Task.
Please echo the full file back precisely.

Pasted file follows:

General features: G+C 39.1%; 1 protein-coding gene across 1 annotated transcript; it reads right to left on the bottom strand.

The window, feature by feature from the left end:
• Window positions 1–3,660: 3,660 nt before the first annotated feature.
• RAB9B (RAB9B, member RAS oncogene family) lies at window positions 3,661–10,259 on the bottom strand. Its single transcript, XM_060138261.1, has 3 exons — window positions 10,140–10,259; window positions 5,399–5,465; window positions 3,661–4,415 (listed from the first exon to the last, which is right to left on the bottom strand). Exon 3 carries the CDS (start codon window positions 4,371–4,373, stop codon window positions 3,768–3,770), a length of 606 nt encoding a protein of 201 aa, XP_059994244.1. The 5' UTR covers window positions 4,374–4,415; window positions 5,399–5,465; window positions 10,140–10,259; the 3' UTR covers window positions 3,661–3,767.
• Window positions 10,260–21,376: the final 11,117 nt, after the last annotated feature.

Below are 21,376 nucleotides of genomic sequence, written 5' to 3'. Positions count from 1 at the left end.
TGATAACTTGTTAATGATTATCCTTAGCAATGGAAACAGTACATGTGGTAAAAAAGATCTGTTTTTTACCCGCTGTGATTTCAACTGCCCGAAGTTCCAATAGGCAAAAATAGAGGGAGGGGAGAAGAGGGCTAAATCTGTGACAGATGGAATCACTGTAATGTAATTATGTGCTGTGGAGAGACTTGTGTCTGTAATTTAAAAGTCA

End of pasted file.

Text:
General features: G+C 39.1%; 1 protein-coding gene across 1 annotated transcript; it reads right to left on the bottom strand.

The window, feature by feature from the left end:
• Window positions 1–3,660: 3,660 nt before the first annotated feature.
• RAB9B (RAB9B, member RAS oncogene family) lies at window positions 3,661–10,259 on the bottom strand. Its single transcript, XM_060138261.1, has 3 exons — window positions 10,140–10,259; window positions 5,399–5,465; window positions 3,661–4,415 (listed from the first exon to the last, which is right to left on the bottom strand). Exon 3 carries the CDS (start codon window positions 4,371–4,373, stop codon window positions 3,768–3,770), a length of 606 nt encoding a protein of 201 aa, XP_059994244.1. The 5' UTR covers window positions 4,374–4,415; window positions 5,399–5,465; window positions 10,140–10,259; the 3' UTR covers window positions 3,661–3,767.
• Window positions 10,260–21,376: the final 11,117 nt, after the last annotated feature.

Below are 21,376 nucleotides of genomic sequence, written 5' to 3'. Positions count from 1 at the left end.
TGATAACTTGTTAATGATTATCCTTAGCAATGGAAACAGTACATGTGGTAAAAAAGATCTGTTTTTTACCCGCTGTGATTTCAACTGCCCGAAGTTCCAATAGGCAAAAATAGAGGGAGGGGAGAAGAGGGCTAAATCTGTGACAGATGGAATCACTGTAATGTAATTATGTGCTGTGGAGAGACTTGTGTCTGTAATTTAAAAGTCA